Wine notes – January 2021
The Portuguese winemaker Rodrigo Felipe took over some vines that his dad had planted as more of a side hobby almost two decades ago now, on their property just north of Lisbon, and without any formal training he started experimenting by fermenting some grapes and kept adapting, following people’s advice until he realised that the best approach had always been the first and most direct. Like he’d been working his way down into the Platonic cave to study the shadows instead of staying out in the sun. As the name suggests, the Carbonica has been made with carbonic maceration, making this a much less tannic, easy-drinking red that includes a blend of Touriga Nacional and Syrah. You can smell this already on the nose, but there’s also an almost mushroom earthiness to keep things interesting and not overly fruity. All up, a wine we could always keep drinking.
La Cave aux Fioles, 2019
‘Nuit blanche’ means to pull an all-nighter in French and the label leans into the mood like a kind of psychedelic cartoon version of a Gaspar Noé film. We came across this bottle one long evening in the southwest of France and somehow this connotation has always stuck… but in actual fact, the daughter of the winemaker, Carlos Badia, was born just a few days before their first ever harvest, so it also references the energy and emotional high of that time. Nuit Blanche is a full-bodied white that arrives fully formed, with a long, fruity, but saline taste, and some smoky banana on the nose. Carlos himself only took up his small parcel of grapes close to Perpignan, France, in 2018, but he’s already captured us with this bottle. It’s made with 100% Macabeu from old vines, the grapes having passed through an old basket press to gently extract the juice, which was aged for a bit under six months before bottling.
Clot de les Soleres, 2017
Something a little familiar to round out the selection, a Catalan Xarel·lo, this time from the pair behind Clot de les Soleres, Carles and Montse Mora Ferrer, who are based around an hour inland from Barcelona. They’re known for making only single-varietals using direct press and no maceration, the whites going in with whole clusters, the idea being to get as pure a rendition of the grape as possible. For their Xarel·lo, they’ve also fermented the juice in stainless steel and the wine has been left to age for five months on fine lees, which adds a little creaminess to the end result. Added to this on the nose are some floral notes, but in the mouth it’s back to a balanced earthiness, some peachiness, good acidity, and grapefruit—bottled with a few residual sugars, hence the crown cap. As intended, this is a very clean, direct expression of the grape, something very honest and down-to-earth to start the new year.
Enoz Masseria Torricella, 2018
In the beginning, there was Chaos, and from there was formed Gaia, mother earth; Tartarus, the abyss; Eros, desire; Erebus, darkness; and Nyx, the night. That’s the premise on which this very first wine released under the Enoz label has been built: Il Chaos, a single-varietal Primitivo from the Campania region of Italy, and a reminder that everything starts from this principle, whether it’s human intervention on the land, the course of nature, or the practice of biodynamics. The idea is also to reflect the whole story of the people who’ve participated in the wine, through their advice and interpretation of the grapes, an ongoing story like the myths it references. Regardless, this is a really great, structured, medium-bodied red with beautiful aromas of red fruit, blackberry, and black pepper, though it’s not overly tannic. The grapes received 15 days’ maceration with regular punching down and were aged for nine months in amphora.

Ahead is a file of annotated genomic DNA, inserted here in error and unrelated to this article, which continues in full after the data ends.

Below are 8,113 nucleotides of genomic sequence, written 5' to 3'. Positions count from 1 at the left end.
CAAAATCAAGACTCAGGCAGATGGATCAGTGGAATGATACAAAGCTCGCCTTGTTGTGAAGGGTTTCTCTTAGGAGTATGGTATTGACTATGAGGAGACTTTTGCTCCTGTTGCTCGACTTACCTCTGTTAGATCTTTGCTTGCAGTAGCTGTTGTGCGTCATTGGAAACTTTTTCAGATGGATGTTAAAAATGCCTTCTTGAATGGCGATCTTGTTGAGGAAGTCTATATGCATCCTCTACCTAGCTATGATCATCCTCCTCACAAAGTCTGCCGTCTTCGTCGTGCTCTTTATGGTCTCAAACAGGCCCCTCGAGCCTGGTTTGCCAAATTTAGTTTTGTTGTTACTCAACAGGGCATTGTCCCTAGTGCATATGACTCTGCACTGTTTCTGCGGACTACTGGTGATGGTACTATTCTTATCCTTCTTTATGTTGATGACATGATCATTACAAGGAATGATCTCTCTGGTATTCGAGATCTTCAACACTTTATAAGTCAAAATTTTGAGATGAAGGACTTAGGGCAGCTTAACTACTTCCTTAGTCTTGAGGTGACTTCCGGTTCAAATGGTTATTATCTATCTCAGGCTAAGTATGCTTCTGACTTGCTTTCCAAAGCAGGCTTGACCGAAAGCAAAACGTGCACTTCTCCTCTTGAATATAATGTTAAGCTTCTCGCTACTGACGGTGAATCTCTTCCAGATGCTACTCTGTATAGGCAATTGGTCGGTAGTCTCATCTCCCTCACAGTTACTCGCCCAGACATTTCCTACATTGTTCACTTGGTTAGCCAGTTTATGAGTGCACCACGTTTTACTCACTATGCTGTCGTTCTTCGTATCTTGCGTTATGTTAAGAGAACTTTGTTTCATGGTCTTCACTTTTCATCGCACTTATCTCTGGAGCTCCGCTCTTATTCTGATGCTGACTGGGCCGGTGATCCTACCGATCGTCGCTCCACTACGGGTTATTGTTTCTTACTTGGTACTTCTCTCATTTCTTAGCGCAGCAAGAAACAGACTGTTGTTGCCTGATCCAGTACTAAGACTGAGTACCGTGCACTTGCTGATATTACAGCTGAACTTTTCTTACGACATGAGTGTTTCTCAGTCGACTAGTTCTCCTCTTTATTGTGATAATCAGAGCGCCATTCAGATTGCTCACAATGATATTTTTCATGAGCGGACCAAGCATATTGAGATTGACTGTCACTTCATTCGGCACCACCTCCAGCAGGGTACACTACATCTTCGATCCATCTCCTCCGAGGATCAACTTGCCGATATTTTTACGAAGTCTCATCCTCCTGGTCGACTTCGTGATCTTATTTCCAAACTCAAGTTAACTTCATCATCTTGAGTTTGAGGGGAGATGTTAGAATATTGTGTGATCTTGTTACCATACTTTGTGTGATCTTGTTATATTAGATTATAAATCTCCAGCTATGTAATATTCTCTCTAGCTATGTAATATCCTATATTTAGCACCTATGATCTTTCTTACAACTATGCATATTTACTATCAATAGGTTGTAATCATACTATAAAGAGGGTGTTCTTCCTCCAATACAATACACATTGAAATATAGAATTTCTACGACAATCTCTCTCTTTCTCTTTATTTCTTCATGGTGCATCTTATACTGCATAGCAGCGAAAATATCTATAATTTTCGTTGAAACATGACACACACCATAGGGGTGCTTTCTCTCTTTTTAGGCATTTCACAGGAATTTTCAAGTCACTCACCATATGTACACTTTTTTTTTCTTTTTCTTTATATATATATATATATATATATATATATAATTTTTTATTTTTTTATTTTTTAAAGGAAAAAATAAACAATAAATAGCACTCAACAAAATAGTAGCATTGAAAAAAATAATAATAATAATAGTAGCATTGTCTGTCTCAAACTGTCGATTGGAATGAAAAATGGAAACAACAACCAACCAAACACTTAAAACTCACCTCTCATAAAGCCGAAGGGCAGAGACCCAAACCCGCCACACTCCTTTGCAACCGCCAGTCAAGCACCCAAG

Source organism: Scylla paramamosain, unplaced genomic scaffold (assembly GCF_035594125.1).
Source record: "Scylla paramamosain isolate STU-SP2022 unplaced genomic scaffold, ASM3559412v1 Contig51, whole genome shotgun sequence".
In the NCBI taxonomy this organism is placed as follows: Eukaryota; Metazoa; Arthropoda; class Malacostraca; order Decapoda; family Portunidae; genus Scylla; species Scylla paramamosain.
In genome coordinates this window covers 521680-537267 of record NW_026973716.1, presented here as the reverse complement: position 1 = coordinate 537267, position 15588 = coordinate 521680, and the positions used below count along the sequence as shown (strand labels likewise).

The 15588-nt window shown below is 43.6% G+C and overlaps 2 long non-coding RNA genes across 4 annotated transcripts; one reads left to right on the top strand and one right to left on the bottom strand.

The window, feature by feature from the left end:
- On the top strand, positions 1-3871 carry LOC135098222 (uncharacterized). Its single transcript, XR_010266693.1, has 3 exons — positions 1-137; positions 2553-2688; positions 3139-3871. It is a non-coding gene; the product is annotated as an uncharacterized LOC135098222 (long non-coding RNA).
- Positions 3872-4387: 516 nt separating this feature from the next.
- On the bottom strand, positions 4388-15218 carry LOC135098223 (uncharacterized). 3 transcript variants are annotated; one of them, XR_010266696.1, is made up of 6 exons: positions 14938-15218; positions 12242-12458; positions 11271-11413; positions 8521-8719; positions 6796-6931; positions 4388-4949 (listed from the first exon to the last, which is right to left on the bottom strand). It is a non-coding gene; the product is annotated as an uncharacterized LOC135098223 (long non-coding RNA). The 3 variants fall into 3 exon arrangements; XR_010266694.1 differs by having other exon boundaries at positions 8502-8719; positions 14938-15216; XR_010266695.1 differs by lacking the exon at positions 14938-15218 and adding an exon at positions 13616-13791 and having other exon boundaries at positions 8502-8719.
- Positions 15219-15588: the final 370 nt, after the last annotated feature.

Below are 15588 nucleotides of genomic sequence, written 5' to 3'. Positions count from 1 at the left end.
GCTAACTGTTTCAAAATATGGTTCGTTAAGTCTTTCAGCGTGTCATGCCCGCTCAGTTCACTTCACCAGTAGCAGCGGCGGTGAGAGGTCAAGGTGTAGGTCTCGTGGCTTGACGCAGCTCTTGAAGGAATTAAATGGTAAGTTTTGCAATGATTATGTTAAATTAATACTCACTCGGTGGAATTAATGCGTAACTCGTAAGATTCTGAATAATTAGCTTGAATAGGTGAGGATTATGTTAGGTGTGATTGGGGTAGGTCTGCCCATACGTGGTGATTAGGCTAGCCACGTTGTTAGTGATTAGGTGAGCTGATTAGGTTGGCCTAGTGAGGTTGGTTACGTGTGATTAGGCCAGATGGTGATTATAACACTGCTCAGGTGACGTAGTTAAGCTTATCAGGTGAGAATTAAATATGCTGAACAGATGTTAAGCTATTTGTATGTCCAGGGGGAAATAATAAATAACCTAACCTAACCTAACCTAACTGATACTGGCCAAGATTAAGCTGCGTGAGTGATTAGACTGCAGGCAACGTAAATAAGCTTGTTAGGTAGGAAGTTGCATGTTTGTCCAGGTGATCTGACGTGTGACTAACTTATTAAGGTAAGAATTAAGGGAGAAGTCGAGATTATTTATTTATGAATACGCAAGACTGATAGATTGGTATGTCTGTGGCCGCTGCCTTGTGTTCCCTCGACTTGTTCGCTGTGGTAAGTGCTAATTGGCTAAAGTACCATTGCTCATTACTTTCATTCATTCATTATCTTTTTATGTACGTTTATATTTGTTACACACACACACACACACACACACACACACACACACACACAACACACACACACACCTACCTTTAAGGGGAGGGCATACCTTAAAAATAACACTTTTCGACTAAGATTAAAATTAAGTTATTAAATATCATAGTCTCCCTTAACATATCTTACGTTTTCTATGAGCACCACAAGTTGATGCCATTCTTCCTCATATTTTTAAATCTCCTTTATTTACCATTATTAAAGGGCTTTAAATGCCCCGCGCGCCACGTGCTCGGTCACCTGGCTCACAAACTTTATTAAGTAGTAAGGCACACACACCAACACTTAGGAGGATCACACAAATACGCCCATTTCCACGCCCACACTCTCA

Michael Gindl, 2018
It feels legit these days to consider where you’d like to ride out the oncoming Armageddon, in a bunker or a sprawling, self-sufficient property, and it seems like Michael Gindl’s inadvertently gone for the latter. Located to the north of Vienna, Austria, his family farm also grows extensive crops, he breeds livestock and eventually wants to be able to butcher onsite as well. Then there are the vines, about 10 hectares all up. His Buteo 12 comes from 100% Grüner Veltliner grapes, which in turn have received around eight hours’ skin contact before a long, slow press for another eight hours, making for a more delicate result. Fermentation was in barrels, where the wine was also aged for six months—the oak having come from the forests on Gindl’s property as well. The medium-bodied Buteo has been made in the oxidative style, with a golden straw-coloured hue, strong aromas of green apple, and a mineral finish.
Amor per la terra, 2019
Half the fun of reading Tolkien et al. as a kid was studying the map that came at the start of the book, a pleasure that’s been transferred to every bottle from the fledgling project Amor per la Terra. Founded by three friends in 2019, they work with different producers from around Catalonia to make each wine, painting the roadmap and quoting from their WhatsApp conversations on the labels. For La Vinya d’en Tomàs we also see David Pujol Cargol, who picked his Garnatxa grapes on a blazing hot day and ended up adding 30% Moscatell, which underwent a cold maceration, in order to freshen up the ripeness of the red grapes. These underwent a separate carbonic maceration, and both were aged in stainless steel for four months. There’s a special yin–yang quality about this wine, both grapes standing apart but still together, and the warmer you drink it the more the fruity, floral Moscatell will come out. We preferred it slightly chilled, the Garnatxa adding structure and an interesting depth of flavour.
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